BY JOHN FEA
I have been counseling several former students recently about graduate school. A few of them want to study American religious history but are unsure whether to pursue graduate work in Religion/Religious Studies or American History. I have tried to explain to them that they could write a dissertation on American religious history in either field (depending, of course, on the program and the availability of an advisor in this sub-field), but their coursework, comps, methodology, and job considerations would be quite different depending on which kind of program they choose to pursue. I have also tried to get them to envision what kind of introductory college-level course they would like to teach regularly--a U.S. History Survey course or an Intro to Religion course (or something comparable). Most of them love American Religious History and have not considered that broad training in their discipline is usually in order if they want to land a job.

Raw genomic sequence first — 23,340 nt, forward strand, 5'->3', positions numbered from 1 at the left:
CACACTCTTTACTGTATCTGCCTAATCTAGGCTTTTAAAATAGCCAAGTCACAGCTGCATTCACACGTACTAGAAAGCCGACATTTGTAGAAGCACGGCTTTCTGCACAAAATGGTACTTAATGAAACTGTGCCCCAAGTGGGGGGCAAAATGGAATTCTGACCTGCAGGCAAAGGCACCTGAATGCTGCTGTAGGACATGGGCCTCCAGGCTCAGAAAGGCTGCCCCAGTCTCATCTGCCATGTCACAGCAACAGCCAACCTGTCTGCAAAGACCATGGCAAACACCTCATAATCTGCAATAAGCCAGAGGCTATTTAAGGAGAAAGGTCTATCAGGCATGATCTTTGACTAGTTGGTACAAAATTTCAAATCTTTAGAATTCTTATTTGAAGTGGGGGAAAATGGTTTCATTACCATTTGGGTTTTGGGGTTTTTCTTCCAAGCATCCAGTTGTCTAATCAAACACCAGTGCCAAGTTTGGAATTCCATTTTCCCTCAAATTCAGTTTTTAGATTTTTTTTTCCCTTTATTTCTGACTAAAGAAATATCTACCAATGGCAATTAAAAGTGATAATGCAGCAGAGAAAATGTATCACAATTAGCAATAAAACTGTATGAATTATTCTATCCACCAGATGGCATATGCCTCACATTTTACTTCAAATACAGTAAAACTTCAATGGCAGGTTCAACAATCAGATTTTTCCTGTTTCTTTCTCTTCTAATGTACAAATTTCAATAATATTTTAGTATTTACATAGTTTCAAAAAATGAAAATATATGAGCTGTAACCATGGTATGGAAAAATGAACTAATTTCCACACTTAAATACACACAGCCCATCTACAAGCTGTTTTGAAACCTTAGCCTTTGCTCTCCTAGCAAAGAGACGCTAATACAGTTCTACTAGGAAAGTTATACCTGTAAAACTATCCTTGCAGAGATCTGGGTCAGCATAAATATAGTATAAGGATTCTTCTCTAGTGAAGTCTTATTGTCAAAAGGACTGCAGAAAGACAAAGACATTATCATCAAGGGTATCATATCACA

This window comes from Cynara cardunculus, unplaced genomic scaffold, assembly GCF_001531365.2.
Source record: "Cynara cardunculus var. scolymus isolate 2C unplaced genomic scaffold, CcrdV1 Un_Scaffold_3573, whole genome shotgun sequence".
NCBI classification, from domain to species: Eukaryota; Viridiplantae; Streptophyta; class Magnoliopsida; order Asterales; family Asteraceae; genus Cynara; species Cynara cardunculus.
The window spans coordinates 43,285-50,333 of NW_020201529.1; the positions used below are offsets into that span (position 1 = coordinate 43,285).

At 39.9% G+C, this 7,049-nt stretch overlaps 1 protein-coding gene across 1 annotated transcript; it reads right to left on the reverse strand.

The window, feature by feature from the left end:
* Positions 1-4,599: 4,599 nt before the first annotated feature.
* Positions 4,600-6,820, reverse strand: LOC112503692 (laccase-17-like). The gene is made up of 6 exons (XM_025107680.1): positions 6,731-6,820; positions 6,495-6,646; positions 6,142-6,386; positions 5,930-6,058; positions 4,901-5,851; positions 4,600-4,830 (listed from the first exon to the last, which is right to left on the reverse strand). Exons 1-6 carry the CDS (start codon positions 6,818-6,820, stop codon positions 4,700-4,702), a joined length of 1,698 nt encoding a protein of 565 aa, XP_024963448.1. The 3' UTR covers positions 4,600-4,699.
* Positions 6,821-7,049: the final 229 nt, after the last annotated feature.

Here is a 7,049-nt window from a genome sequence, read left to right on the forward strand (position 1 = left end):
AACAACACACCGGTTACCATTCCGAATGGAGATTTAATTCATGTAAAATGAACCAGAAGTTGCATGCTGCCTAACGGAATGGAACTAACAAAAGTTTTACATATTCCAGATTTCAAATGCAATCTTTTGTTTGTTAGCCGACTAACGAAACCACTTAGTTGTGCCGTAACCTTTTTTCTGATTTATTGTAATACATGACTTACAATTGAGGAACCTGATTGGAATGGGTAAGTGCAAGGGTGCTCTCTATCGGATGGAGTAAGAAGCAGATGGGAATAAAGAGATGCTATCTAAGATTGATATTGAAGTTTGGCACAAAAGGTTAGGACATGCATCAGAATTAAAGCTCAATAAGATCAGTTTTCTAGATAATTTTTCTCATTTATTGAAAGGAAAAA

I know that our readership (and our contributors) include scholars and graduate students in both History and Religious Studies who share a research interest in American Religious History. I am curious to hear if you were faced with the same dilemma that some of my students are now faced with. How did you decide to go with Religion over History or vice-versa?